This week, my body succumbed to the virus that shall not be named. So, I needed some comfort that only D&D could provide. Lucky for me, I still had two unfinished episodes of Dimension 20: A Court of Fey & Flowers to finish. When I say that this was one of my favorite side quests, I am not exaggerating. Iyengar’s makeup was on point, the plot was refreshing, and the cast’s synergy was flawless. So, with that in mind, let’s get into it!

dimension 20
Source: A Bell of Lost Souls

The Players

Before I can give you a rundown of the plot, here is a table consisting of the cast members.

Aabria IyengarGame Master
Brennan Lee MulliganMajor K. P. Hob
Emily AxfordLady Chirp Featherfowl
Lou WilsonLord Squak Airavis
Omar NajamPrince Andhera
Oscar MontoyaDelloso de la Rue
Surena MarieGwyndolin Thistle-hop
This is a table of the players and their characters.

The Story of Dimension 20: A Court of Fey & Flowers

The Pack of Pixies found themselves members of the Feywild, all hailing from different courts. As members of the Court, they must partake in the events of this year’s Bloom. Each with its own goals and aspirations. First, Lady Chirp Featherfowl and her cousin, Lord Squak Airavis, are typically known for their partying and antics. However, their grandfather is looking down on them (literally), ensuring they are benevolent birds.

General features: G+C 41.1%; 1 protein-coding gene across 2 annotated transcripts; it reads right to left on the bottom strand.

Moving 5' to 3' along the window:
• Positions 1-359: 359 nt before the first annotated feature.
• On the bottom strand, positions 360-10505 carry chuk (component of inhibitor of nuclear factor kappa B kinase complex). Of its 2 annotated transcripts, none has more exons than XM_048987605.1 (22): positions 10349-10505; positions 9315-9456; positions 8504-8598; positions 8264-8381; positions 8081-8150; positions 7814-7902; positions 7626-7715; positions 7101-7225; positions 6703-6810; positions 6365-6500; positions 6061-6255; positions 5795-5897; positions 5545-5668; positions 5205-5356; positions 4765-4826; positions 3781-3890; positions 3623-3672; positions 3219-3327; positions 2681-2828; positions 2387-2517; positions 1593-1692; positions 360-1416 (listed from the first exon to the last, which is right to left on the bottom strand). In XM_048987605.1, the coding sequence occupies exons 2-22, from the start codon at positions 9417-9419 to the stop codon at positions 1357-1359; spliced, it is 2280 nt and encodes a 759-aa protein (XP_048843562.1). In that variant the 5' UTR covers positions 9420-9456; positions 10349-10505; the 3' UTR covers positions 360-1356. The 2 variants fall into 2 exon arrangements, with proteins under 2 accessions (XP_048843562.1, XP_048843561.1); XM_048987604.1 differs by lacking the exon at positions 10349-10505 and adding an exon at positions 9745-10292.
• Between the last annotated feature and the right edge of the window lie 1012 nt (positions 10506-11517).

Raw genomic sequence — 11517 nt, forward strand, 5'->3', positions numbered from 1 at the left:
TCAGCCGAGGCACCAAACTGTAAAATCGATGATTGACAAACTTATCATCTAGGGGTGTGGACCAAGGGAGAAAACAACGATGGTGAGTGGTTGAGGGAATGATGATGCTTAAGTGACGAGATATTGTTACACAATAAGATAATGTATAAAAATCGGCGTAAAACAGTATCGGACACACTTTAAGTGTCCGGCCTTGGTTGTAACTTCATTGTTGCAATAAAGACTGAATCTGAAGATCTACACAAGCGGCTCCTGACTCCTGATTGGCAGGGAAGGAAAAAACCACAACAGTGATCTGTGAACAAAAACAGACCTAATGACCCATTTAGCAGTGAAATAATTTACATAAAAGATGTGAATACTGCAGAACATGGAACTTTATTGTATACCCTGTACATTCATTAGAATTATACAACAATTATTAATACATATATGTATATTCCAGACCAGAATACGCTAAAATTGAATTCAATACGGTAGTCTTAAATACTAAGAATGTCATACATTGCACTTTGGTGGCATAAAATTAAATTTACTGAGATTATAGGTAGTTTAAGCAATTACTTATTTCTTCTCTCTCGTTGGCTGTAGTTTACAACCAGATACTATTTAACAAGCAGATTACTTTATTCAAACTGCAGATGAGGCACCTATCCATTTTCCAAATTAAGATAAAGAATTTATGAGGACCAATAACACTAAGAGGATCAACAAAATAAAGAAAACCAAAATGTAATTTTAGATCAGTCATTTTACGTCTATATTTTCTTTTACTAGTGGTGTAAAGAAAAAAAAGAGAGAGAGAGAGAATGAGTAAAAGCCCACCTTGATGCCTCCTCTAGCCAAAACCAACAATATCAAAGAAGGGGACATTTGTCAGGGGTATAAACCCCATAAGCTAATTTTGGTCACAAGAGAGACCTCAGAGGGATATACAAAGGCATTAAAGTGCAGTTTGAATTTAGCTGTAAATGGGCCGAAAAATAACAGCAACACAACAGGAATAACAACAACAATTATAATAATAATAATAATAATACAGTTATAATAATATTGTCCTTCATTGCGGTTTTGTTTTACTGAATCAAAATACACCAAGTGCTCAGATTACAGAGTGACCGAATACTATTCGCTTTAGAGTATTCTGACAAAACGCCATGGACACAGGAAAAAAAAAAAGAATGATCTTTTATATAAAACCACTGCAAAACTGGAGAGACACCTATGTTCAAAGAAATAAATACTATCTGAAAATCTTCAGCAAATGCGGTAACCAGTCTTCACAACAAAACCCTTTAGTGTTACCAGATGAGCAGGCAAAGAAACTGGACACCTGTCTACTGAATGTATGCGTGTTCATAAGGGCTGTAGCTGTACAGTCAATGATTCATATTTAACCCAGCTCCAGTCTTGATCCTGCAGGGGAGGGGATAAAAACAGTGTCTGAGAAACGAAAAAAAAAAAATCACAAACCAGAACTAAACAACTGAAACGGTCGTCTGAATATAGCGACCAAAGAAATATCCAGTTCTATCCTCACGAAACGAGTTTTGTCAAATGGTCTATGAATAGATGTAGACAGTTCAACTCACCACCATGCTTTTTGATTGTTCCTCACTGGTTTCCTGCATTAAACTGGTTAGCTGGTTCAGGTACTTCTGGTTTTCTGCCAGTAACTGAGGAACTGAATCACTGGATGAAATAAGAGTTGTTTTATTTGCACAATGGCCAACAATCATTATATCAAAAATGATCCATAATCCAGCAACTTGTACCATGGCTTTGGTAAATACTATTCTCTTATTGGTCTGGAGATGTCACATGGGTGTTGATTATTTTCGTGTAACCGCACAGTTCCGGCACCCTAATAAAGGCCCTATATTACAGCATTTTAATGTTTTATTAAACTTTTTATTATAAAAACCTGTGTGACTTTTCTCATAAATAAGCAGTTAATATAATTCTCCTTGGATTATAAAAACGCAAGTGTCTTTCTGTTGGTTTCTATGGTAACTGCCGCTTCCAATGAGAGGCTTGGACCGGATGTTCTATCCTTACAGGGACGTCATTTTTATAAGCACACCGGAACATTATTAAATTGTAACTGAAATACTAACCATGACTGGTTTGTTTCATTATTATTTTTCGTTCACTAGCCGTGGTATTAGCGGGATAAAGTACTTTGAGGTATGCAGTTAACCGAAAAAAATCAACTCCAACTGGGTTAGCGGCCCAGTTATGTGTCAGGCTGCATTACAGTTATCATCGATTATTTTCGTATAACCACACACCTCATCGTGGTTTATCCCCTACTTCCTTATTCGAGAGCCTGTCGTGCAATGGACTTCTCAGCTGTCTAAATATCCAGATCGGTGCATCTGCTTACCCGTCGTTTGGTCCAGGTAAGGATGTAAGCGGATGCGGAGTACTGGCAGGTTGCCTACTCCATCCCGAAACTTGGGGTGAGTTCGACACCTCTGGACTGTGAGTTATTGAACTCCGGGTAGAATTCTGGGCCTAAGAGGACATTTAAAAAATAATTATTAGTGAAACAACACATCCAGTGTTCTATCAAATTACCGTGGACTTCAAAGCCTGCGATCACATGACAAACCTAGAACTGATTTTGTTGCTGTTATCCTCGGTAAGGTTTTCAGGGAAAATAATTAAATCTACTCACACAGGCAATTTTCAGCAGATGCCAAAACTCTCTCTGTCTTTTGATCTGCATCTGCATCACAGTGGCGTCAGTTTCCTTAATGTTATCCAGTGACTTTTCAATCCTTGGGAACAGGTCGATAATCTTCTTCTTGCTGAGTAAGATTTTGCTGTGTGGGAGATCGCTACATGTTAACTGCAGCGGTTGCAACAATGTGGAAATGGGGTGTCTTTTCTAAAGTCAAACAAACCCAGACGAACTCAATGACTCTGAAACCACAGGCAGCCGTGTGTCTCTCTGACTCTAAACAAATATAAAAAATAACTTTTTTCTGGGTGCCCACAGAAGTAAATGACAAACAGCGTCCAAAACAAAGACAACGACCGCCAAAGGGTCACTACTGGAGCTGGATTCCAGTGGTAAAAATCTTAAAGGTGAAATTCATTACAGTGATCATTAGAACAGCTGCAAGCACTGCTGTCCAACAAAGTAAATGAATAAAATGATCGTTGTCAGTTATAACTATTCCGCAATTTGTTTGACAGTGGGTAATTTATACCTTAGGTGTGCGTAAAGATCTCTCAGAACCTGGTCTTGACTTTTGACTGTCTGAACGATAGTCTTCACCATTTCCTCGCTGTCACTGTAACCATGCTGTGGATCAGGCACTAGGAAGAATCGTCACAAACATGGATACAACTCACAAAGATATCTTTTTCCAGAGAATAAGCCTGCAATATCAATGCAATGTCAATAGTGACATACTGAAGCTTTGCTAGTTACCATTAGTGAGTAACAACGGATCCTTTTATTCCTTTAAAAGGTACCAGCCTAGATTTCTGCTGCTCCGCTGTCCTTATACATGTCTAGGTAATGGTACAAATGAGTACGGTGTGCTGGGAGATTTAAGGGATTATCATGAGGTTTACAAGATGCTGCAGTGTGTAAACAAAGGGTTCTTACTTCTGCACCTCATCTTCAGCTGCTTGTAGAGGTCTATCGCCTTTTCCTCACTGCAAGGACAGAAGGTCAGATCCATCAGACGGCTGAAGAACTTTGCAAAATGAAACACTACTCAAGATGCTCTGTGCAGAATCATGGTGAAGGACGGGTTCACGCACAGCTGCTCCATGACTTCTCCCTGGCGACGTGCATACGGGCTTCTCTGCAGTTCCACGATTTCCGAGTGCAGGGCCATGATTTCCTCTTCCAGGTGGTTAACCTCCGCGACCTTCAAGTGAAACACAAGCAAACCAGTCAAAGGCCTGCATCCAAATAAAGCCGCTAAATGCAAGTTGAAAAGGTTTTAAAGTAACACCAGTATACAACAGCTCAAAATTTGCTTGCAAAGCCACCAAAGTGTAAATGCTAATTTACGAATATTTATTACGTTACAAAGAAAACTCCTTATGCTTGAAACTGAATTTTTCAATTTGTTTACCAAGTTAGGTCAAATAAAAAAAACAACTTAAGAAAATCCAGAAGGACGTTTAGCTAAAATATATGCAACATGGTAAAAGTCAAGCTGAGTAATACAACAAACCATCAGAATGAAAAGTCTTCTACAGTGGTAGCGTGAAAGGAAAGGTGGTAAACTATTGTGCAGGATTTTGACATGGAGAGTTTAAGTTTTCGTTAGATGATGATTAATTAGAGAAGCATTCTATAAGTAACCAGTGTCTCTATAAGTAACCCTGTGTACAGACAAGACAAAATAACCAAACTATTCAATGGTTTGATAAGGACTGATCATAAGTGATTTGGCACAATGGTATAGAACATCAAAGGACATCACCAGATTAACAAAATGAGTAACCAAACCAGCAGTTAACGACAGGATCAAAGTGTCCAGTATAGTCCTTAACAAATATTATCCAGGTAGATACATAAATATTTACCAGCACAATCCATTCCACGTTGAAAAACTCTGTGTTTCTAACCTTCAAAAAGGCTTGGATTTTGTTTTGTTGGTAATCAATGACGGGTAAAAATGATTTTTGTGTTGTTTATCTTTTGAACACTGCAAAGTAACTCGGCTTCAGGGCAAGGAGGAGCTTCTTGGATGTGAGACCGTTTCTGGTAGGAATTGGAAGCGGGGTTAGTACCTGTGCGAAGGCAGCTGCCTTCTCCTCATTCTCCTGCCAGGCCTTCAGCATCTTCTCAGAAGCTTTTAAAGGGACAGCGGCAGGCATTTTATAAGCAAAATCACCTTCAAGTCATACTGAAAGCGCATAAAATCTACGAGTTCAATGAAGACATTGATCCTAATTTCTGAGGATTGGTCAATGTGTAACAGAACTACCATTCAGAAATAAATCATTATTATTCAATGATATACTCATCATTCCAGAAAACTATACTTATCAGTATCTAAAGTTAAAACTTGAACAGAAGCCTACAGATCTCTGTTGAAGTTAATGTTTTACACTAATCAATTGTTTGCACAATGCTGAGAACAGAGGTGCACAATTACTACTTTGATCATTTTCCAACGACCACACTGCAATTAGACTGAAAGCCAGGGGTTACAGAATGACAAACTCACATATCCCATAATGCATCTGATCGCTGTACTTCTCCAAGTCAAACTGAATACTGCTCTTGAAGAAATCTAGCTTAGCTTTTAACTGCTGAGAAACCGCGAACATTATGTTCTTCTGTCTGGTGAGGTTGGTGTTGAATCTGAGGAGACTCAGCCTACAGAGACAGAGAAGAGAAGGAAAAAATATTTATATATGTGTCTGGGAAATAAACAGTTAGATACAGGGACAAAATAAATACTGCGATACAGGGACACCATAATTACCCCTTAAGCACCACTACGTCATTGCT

Second, Prince Andhera, formerly known as Pillar Boy, is looking to reinvent himself. He is older at this Bloom and hopes to shed his former persona. Major K. P. Hob is also looking to regain honor for the Goblin Court. Viscountess Grabalba, his charge, was recently courted by Prince Apollo; however, he backed out of the marriage. Next, Gwyndolin Thistle-hop, sister of the Blue Fairy from Pinocchio, keeps her aspirations close to her chest. Finally, Delloso de la Rue oversees the coordinating the Bloom. They hope to make this the best Bloom, especially if this is the final one.


Iyengar always puts on a good game, and her ability to facilitate dialogue between players and set the scene is unparalleled. I enjoyed the more role-play-heavy season and the regency aspects. It was fun to have players write letters, start rumors, and describe their outfits at various events. Iyengar’s GM style tends to make sure the players are having fun. I strive to do this in my games, and I love watching the players’ reactions to her surprises. Overall, this side quest was beautifully done, and I had a blast watching it.

Odds and Ends

Check out this post if you want to hear my take on Iyengar’s GMing of Misfits and Magic. Additionally, if you wish to access more Dimension 20 content, head over to DropOut. In the end, I look forward to seeing the next installment of Dimension 20 and would like to hear your thoughts!